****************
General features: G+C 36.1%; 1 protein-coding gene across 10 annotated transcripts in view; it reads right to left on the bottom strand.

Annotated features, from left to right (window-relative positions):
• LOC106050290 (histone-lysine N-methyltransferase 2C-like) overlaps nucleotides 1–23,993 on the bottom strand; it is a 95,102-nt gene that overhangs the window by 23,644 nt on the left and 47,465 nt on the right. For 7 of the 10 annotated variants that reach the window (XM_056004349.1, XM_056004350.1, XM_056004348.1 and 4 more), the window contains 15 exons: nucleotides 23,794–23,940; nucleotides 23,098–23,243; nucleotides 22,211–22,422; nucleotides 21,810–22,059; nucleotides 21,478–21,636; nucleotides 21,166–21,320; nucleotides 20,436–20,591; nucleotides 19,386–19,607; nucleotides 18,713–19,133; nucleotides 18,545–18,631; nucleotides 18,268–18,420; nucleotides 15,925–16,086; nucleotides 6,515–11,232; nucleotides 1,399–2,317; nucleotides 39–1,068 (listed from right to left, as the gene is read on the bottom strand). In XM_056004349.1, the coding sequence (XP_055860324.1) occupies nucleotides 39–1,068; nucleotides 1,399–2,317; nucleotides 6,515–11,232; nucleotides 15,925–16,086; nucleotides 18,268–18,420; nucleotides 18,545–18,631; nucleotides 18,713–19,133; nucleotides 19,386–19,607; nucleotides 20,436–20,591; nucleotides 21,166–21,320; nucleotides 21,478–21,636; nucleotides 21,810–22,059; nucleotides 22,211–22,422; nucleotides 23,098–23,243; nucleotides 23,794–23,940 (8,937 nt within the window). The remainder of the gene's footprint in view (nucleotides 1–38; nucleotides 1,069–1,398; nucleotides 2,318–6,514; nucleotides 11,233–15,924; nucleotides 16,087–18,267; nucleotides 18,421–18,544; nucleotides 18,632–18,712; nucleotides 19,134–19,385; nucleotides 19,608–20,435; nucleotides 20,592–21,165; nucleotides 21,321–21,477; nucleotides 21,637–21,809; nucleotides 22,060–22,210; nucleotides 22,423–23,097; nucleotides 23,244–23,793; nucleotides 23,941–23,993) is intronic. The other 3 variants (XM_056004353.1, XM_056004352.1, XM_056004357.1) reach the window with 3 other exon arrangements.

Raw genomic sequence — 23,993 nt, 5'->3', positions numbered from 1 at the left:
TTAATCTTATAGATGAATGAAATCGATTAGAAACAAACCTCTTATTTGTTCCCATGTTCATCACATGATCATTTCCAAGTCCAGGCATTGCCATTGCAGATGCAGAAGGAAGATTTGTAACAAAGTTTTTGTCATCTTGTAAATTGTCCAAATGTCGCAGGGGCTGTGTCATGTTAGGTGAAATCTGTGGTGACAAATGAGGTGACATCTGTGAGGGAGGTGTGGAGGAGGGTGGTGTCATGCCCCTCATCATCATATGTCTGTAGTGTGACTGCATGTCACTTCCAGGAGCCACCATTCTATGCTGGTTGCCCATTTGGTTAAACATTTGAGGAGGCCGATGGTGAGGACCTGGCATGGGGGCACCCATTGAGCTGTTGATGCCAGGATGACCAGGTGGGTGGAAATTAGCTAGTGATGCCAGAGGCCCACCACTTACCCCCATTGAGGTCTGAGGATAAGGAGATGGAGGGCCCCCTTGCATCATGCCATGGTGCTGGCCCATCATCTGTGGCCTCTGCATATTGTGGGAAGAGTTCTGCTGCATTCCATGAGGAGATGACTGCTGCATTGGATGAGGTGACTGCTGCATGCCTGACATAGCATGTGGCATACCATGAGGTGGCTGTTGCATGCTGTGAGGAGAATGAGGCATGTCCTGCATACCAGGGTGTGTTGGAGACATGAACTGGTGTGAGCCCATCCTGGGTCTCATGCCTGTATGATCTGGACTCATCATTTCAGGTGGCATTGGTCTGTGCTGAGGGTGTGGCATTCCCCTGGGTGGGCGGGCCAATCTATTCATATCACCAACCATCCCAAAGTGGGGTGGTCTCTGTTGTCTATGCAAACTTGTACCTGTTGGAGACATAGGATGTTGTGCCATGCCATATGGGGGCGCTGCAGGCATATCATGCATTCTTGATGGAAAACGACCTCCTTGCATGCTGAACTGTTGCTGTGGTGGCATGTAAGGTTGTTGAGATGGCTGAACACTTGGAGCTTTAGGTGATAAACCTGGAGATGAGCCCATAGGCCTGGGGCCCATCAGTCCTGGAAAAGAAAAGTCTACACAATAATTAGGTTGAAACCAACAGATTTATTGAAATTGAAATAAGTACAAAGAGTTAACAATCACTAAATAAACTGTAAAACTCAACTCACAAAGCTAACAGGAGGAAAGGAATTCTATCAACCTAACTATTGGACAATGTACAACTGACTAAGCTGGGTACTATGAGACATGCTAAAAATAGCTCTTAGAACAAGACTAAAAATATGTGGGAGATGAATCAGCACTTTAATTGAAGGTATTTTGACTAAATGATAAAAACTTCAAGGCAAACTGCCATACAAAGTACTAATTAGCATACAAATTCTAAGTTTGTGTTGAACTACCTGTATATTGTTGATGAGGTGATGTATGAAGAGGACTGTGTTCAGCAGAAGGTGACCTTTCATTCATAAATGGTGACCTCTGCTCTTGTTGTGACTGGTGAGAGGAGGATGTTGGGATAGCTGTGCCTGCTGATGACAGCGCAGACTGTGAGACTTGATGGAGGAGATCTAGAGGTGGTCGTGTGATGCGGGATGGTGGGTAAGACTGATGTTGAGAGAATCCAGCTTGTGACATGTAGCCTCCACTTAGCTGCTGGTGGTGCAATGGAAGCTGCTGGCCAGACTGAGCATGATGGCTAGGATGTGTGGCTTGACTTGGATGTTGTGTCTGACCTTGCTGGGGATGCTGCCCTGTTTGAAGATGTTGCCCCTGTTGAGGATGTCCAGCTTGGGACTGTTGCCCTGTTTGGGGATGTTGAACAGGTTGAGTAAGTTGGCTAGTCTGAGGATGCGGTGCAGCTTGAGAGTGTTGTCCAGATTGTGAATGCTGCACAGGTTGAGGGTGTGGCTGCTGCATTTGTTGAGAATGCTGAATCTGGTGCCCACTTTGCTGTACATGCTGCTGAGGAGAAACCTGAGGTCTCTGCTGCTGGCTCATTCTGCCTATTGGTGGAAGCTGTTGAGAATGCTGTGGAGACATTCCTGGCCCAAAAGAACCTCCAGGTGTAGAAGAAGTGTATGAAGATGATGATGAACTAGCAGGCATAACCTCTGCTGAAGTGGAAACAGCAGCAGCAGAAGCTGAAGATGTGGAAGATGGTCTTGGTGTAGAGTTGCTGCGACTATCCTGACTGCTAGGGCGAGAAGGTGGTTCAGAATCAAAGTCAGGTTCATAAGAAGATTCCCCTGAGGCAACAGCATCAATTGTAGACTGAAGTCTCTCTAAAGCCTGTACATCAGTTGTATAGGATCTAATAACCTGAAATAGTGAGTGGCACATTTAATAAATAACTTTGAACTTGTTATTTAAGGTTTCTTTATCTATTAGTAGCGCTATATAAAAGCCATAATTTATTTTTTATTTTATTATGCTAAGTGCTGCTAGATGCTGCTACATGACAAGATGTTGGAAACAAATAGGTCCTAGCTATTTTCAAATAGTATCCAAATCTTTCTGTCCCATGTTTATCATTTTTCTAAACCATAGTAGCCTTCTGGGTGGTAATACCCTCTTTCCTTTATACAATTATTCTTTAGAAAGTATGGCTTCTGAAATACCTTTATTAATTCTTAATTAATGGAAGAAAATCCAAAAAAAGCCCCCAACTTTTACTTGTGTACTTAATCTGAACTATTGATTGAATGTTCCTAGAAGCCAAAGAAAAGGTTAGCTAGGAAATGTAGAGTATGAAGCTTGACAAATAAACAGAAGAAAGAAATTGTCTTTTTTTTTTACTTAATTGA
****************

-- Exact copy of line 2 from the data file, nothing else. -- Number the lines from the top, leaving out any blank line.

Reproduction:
Annotated features, from left to right (window-relative positions):